Malaria remains a significant public health challenge in tropical and subtropical regions, where it disproportionately impacts women and children. Access to essential healthcare services remains a pressing concern in these areas, with many struggling to either afford treatment or reach medical facilities. The fight against malaria is also threatened by emerging resistance of the malaria mosquitoes and the parasite they carry to available interventions. Because of this, it is important that we explore the development of new tools for malaria control. As a Research Officer at the Ifakara Health Institute, I contribute to a project called Transmission Zero. We are working to develop a new tool to help stop malaria transmission, by genetically modifying mosquitoes so they are unable to transmit the malaria parasite. Advancements such as gene drive mosquitoes hold promise for fostering health equity, particularly benefitting communities most burdened by malaria in Africa.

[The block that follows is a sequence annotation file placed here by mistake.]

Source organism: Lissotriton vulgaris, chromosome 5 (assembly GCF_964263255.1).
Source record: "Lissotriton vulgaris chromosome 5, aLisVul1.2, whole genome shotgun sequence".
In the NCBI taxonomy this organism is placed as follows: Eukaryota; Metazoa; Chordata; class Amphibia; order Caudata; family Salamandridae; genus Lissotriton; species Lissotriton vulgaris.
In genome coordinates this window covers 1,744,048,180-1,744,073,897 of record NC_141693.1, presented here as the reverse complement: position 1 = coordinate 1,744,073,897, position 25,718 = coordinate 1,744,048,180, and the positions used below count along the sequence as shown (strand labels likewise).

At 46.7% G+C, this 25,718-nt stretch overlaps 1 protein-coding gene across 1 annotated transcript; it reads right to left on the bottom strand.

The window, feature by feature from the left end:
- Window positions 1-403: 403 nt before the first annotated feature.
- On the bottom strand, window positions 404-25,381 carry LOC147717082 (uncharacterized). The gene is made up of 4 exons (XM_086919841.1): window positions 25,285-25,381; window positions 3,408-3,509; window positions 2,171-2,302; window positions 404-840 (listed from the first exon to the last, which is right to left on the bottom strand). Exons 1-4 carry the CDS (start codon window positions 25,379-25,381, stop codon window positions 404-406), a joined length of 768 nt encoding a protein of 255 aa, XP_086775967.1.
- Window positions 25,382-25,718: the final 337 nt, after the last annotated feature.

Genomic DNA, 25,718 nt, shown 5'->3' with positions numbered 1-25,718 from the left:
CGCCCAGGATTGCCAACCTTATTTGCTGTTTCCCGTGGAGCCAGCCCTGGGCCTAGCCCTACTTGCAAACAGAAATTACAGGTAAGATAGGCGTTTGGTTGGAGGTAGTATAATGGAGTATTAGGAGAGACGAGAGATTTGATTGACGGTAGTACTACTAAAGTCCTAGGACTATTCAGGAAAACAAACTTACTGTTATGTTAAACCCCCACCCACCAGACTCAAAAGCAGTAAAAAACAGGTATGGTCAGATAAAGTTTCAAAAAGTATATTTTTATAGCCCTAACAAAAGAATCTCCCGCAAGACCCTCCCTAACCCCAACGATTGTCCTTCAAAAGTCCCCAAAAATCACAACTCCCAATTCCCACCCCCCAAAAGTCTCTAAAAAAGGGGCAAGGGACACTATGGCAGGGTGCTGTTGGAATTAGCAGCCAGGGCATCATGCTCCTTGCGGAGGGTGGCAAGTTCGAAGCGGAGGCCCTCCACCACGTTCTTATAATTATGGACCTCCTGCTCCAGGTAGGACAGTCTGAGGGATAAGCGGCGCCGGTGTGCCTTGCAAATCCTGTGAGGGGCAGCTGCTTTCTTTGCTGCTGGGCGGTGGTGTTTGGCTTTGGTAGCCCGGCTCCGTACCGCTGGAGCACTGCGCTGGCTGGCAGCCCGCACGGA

Malaria is a major public health issue in Burkina Faso, where it accounts for over 30% of deaths. It is a leading cause of illness, which disproportionally affects women and children. In our community, women are affected both directly and indirectly by the disease, through falling sick or having to provide care to sick family members, which diverts time away from their daily activities. The strain malaria places on communities is exacerbated by other obstacles, such as inadequate infrastructure and insufficient resources to fight the disease effectively. Emerging threats such as increasing resistance to antimalarial drugs and insecticides are compounding these difficulties. In the face of these challenges, new effective, affordable and accessible tools are needed. Gene drive technologies offer promise as they could help reduce the population of mosquitoes that carry malaria and thus help reduce malaria transmission. As Quality Assurance Officer, I work on the design, development, implementation and maintenance of the quality management system for Target Malaria in Burkina Faso. The aim is to define a framework that could help us achieve the project’s objective to develop an innovative approach to stop malaria transmission.